Over the past few months, as the spring legislative schedule has inched closer toward summer recess, I’ve beaten the drum about the MTA’s current capital funding. The five-year plan is short $10 billion, and it’s only funded through the end of 2011. As Albany has struggled with the state budget, it must also turn its attention to the capital program, and it’s no stretch to say that the city’s economy depends upon it.
Without a properly-funded capital plan, the MTA’s physical infrastructure will further erode. Without a properly-funded capital plan, tracks will break down, trains will be delayed and business will suffer. Without state support, the riders will have to pay more and more so that the MTA can simply maintain the current levels of service.
Today, in the latest edition of Crain’s New York Business, the trade mag talks about the need to fund the capital plan. While the city’s commuters and straphangers are relying on MTA investments, so too is the construction industry. I’ll excerpt the editorial as it touches upon these various issues:
State lawmakers, who congratulated themselves two months ago for closing a $10 billion budget gap, have made no progress in filling another hole that is just as big. The Metropolitan Transportation Authority has no capital funding in place for the next three years and needs the state to identify revenues this year to issue bonds. That will be controversial, so Albany needs to get moving.
Gov. Andrew Cuomo and legislators must undertake the mission knowing that the capital plan cannot be shrunk significantly. MTA contractors could reduce construction costs by a few hundred million dollars by negotiating new work rules with their unions; the MTA could pare the price tag a bit more by delaying nonessential improvements. But if there’s one thing we’ve all learned about the transit system over the years, it’s that postponing vital work backfires…
Maintaining a state of good repair, improving service and finishing large projects—East Side Access, the Fulton Transit Center and phase one of the Second Avenue subway—are crucial in order for the regional economy to grow. It won’t happen without money.
Funding for the MTA is not an expense but an investment with proven returns. Unfortunately, some lawmakers prefer to portray the agency as a cesspool of waste and to use it as a scapegoat to distract voters. It’s time they acknowledge the MTA’s role in reviving the city and its suburbs, and the efficiencies Chief Executive Jay Walder has found in the past two years. He shaved $525 million from the operating budget, including $93 million in service cuts to underutilized bus and subway lines. He lopped $2 billion off the capital plan without killing important projects.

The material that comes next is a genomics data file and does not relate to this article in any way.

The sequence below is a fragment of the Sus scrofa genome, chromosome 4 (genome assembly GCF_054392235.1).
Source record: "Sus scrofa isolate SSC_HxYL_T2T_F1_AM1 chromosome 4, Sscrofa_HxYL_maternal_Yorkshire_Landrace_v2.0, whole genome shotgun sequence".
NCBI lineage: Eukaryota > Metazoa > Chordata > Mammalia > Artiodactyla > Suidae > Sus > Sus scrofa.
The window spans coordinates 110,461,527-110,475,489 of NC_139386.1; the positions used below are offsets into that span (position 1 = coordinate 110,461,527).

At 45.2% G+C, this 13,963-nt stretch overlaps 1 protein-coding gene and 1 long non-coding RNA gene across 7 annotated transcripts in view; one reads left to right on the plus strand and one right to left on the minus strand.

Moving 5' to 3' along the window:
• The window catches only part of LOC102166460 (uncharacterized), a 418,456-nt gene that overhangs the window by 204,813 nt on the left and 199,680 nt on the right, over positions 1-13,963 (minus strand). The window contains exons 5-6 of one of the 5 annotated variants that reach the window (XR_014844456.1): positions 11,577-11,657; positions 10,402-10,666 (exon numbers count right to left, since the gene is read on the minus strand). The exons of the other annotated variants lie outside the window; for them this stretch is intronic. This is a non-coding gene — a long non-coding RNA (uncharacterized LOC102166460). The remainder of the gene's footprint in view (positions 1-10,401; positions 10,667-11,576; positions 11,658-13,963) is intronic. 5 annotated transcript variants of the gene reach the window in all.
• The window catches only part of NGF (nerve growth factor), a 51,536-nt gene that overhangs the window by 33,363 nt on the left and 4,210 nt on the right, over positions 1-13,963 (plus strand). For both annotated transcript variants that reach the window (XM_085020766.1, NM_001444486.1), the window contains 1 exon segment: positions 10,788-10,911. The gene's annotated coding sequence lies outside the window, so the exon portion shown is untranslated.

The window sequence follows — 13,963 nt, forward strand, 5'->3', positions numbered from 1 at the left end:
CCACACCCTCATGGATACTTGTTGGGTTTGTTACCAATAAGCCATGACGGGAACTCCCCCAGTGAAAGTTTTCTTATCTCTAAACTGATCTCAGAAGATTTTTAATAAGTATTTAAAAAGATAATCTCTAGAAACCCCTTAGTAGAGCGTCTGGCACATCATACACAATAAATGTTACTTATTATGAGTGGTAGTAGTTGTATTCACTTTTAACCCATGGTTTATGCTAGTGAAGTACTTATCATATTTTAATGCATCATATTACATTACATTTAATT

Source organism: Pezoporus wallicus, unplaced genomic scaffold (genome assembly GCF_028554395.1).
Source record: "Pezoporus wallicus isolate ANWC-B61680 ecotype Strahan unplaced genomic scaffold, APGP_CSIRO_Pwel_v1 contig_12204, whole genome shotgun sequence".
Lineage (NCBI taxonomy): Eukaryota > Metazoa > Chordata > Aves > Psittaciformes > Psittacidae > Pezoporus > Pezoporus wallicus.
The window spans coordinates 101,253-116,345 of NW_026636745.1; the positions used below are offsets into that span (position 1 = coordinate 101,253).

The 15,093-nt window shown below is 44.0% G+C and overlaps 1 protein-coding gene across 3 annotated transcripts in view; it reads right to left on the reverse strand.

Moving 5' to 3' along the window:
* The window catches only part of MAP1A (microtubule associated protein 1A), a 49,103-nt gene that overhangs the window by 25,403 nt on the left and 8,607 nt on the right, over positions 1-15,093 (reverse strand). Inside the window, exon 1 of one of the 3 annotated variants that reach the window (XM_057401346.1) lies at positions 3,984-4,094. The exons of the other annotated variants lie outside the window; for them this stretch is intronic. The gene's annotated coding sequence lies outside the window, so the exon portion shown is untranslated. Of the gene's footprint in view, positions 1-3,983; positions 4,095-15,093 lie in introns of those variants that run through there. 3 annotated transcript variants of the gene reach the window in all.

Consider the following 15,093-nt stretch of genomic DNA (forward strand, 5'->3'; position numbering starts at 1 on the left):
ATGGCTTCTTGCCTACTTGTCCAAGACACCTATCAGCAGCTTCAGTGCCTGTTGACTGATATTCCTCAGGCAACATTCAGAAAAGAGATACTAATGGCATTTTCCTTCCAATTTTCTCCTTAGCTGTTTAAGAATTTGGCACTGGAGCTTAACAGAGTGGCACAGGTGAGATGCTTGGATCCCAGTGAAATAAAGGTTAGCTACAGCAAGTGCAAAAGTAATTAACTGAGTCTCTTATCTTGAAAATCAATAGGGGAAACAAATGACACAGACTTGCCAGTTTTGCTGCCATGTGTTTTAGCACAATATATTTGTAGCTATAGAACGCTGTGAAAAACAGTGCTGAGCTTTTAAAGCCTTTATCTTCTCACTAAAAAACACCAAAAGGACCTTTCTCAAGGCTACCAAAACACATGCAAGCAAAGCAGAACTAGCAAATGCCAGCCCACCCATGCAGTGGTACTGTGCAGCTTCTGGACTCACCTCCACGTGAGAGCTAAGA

It’s Albany’s turn now. Legislators must identify at least $750 million in annual revenues to finance 30-year bonds. Fares have been increased for three straight years and are scheduled to rise 7.5% in 2013, so riders ought to be spared until then. Businesses funded most of the 2010-11 capital plan with a payroll tax that generates $1.5 billion annually.
How does Crain’s propose finding the funding then? Through road usage fees: “One option is to raise more revenue from drivers. A variable fee on vehicle trips that congest Manhattan’s central business district is logical, since they impose large costs on the economy. Also, the payroll tax mechanism should be improved to lessen its political toxicity and increase compliance.”
As Crain’s notes, transit ridership has surged by 50 percent over the past 15 years as capital investment in the system has grown as well. The state and its subways are heading toward a turning point, and while Albany may have to make some tough choices, it cannot leave 5 million daily subway riders out in the cold. The city’s economy simply cannot take the hit.